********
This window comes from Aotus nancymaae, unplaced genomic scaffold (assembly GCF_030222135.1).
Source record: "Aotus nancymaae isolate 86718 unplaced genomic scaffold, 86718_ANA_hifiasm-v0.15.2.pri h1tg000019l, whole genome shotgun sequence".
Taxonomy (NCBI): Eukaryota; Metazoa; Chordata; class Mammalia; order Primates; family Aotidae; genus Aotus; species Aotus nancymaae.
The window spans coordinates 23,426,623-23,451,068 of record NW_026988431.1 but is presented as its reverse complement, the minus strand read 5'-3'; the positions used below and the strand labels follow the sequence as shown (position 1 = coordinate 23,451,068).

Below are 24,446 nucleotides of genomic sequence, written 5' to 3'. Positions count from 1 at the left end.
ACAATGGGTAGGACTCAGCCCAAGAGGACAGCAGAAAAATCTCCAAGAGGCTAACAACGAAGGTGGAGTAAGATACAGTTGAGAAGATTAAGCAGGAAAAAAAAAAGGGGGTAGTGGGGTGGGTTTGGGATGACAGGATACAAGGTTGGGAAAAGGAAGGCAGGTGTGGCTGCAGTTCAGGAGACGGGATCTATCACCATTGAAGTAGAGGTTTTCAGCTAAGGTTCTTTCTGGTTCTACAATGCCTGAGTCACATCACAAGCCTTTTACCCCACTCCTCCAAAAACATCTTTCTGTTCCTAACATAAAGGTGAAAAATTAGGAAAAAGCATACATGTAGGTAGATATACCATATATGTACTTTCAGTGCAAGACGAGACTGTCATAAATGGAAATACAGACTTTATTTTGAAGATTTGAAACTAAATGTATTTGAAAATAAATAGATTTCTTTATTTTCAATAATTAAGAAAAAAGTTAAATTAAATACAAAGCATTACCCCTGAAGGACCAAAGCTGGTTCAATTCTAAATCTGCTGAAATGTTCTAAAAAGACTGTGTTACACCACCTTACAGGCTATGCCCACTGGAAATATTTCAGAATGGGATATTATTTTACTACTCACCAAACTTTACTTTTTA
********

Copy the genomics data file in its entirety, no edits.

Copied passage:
This window comes from Aotus nancymaae, unplaced genomic scaffold (assembly GCF_030222135.1).
Source record: "Aotus nancymaae isolate 86718 unplaced genomic scaffold, 86718_ANA_hifiasm-v0.15.2.pri h1tg000019l, whole genome shotgun sequence".
Taxonomy (NCBI): Eukaryota; Metazoa; Chordata; class Mammalia; order Primates; family Aotidae; genus Aotus; species Aotus nancymaae.
The window spans coordinates 23,426,623-23,451,068 of record NW_026988431.1 but is presented as its reverse complement, the minus strand read 5'-3'; the positions used below and the strand labels follow the sequence as shown (position 1 = coordinate 23,451,068).

Below are 24,446 nucleotides of genomic sequence, written 5' to 3'. Positions count from 1 at the left end.
ACAATGGGTAGGACTCAGCCCAAGAGGACAGCAGAAAAATCTCCAAGAGGCTAACAACGAAGGTGGAGTAAGATACAGTTGAGAAGATTAAGCAGGAAAAAAAAAAGGGGGTAGTGGGGTGGGTTTGGGATGACAGGATACAAGGTTGGGAAAAGGAAGGCAGGTGTGGCTGCAGTTCAGGAGACGGGATCTATCACCATTGAAGTAGAGGTTTTCAGCTAAGGTTCTTTCTGGTTCTACAATGCCTGAGTCACATCACAAGCCTTTTACCCCACTCCTCCAAAAACATCTTTCTGTTCCTAACATAAAGGTGAAAAATTAGGAAAAAGCATACATGTAGGTAGATATACCATATATGTACTTTCAGTGCAAGACGAGACTGTCATAAATGGAAATACAGACTTTATTTTGAAGATTTGAAACTAAATGTATTTGAAAATAAATAGATTTCTTTATTTTCAATAATTAAGAAAAAAGTTAAATTAAATACAAAGCATTACCCCTGAAGGACCAAAGCTGGTTCAATTCTAAATCTGCTGAAATGTTCTAAAAAGACTGTGTTACACCACCTTACAGGCTATGCCCACTGGAAATATTTCAGAATGGGATATTATTTTACTACTCACCAAACTTTACTTTTTA